I recently read an amazing defense of meat-eating in The Omnivore’s Dilemma. It didn’t defend industrial factory-style meat, in which animals live miserable existences in tiny dirty pens (indeed, how much of our meat is acquired). Rather, it was a defense of the concept of meat-eating, from animals raised on humane, sustainable farms. Here’s a brief book report:

The argument was based on the premise that the idea of “rights” and “morals” is a distinctly human construction, developed to fit society’s focus on the individual. But nature is concerned with the group – the preservation of the species, the strength of the food chain. And in nature, animals eat other animals in a way that is beneficial to the species of both predator and prey.

When farm animals became domesticated millennia ago it was a symbiotic evolution. Domestication creates a human demand for a species, which ensures that the species will continue, whether for companionship or food. It gave the example that domesticated species are doing better than their wild counterparts – in North America there are 10 thousand wolves and 50 million dogs. By eating meat, we are ensuring that these animal groups survive.

Michael Pollan notes that in viewing the animal world through a prism of moralism, we are imposing a very Puritanical sentiment on wild nature, trying to paint predation and hunting in strokes of “evil” and human domination  — when in fact they are among the most natural of acts. He then took his critique a step further to the vegan philosophy, noting that even its ‘moral’  rules of eating necessitate animal death — the machinery and pesticides required to grow and harvest food kills field mice, moles, woodchucks and the like.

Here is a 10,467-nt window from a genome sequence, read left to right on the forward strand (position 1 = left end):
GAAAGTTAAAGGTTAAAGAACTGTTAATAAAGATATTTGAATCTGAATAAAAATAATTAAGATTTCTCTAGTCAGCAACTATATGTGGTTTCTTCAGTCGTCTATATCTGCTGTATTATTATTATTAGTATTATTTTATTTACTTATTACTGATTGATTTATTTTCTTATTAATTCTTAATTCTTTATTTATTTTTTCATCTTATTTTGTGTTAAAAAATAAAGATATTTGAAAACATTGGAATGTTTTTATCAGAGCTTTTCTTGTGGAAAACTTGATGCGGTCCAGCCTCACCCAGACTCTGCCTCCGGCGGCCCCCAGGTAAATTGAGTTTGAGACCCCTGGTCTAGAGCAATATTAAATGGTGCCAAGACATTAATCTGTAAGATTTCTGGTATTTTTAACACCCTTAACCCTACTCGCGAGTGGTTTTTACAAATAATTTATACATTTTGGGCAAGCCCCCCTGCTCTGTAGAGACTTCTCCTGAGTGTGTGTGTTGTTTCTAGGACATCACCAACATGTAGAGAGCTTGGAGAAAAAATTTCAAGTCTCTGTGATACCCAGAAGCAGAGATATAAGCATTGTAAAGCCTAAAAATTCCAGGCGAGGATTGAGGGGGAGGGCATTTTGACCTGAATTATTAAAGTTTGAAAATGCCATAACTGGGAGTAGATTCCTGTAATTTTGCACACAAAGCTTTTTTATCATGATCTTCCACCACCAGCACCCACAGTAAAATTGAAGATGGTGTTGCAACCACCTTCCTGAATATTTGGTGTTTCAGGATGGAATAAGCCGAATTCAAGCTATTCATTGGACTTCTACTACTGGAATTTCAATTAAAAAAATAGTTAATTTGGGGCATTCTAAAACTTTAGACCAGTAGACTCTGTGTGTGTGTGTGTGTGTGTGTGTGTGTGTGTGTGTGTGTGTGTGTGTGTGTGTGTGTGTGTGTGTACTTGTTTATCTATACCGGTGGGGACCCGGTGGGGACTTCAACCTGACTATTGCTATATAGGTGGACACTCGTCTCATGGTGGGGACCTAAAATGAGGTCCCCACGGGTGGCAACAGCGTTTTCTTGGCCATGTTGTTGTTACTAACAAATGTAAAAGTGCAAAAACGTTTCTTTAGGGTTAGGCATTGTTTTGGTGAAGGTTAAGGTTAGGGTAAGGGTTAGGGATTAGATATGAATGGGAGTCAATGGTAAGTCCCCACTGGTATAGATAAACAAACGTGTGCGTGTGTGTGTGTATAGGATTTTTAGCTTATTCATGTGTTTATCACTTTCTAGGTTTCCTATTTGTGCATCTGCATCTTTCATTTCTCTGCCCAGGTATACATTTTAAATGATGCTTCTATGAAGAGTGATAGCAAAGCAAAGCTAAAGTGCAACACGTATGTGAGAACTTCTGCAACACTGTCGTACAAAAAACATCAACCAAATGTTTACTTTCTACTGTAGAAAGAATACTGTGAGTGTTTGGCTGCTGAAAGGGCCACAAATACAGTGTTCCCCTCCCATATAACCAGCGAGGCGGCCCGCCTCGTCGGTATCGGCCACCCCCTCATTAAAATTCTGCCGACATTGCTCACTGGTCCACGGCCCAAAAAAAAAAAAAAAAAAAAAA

Veganism, and to an extent vegetarianism, is an urban construct, preached by people who have lost touch with the land and nature and cultivating your own food. There are vast expanses of the country where people wouldn’t be able to eat locally – i.e. New England, where the land is made for growing grass and raising livestock. This would cause the population to rely on an industrial, imported food model, dependent on fossil fuels and chemical preservatives. Is that more ethical than eating a steak??

In fact, if the whole country went vegetarian, we may even cause the death of MORE animals through the destruction of large swaths of land for growing food. “If our concern is for the health of nature, then eating animals may sometimes be the most ethical thing to do.” – MP

So there’s my incredibly abridged version of a very nuanced argument. Remarkable food for thought the next time you’re craving a hamburger.